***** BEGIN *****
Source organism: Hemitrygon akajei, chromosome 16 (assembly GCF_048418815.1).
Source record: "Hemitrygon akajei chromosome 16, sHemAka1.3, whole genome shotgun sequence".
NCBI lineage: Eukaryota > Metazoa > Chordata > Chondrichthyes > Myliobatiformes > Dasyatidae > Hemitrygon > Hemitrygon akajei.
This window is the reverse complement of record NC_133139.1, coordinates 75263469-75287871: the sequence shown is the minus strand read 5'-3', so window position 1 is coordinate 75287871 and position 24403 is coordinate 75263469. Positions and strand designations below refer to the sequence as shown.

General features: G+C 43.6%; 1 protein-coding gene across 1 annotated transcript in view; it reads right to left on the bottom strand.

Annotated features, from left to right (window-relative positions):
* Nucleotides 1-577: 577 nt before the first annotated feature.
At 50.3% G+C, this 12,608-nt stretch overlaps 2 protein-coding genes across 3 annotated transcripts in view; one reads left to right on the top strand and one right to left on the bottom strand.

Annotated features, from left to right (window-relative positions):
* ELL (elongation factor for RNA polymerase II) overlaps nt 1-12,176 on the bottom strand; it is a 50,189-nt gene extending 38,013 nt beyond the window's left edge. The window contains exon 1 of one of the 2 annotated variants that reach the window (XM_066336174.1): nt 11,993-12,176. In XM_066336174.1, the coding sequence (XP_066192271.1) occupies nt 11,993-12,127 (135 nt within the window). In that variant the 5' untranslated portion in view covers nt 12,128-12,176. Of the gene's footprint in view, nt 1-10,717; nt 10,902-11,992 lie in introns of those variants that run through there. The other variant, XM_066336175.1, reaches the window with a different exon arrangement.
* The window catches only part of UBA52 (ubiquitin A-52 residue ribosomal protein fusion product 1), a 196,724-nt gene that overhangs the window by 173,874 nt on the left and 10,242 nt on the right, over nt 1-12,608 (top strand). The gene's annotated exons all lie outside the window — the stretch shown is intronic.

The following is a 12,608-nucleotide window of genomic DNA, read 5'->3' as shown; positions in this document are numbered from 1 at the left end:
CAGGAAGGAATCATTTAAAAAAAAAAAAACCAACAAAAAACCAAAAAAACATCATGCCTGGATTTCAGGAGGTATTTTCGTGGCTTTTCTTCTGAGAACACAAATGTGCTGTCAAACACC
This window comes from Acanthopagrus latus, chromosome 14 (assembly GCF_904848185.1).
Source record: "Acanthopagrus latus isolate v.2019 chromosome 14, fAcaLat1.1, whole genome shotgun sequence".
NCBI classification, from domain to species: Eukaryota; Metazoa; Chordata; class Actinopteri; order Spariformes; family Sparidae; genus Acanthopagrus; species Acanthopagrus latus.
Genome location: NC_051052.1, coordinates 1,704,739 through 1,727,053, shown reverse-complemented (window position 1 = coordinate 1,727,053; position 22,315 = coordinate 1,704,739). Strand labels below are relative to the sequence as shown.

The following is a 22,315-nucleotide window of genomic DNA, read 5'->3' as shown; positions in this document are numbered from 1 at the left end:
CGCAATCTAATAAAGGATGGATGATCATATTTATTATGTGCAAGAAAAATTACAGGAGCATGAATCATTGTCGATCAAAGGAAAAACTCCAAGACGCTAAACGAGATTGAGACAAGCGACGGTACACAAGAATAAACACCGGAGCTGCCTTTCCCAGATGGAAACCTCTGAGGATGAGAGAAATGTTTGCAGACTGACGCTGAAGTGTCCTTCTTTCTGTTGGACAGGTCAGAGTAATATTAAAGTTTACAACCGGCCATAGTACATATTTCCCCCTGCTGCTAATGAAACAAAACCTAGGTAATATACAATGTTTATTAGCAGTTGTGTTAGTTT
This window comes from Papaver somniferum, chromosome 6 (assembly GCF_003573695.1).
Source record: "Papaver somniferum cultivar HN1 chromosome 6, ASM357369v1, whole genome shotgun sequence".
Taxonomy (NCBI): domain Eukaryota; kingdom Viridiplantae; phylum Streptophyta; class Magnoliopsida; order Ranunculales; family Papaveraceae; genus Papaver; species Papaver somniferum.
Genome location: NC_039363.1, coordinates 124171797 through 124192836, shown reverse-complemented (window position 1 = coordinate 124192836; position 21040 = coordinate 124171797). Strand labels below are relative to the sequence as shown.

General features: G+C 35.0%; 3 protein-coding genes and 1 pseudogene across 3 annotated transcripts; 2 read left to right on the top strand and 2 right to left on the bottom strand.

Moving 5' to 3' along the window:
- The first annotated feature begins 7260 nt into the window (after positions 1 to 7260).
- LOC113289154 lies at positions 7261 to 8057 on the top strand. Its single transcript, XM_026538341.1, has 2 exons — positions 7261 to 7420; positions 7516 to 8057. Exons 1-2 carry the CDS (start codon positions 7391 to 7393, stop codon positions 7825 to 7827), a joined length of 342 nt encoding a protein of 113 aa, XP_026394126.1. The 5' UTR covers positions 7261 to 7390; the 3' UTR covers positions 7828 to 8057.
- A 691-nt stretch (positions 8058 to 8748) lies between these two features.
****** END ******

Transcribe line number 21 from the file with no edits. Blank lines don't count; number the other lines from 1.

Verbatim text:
Source record: "Papaver somniferum cultivar HN1 chromosome 6, ASM357369v1, whole genome shotgun sequence".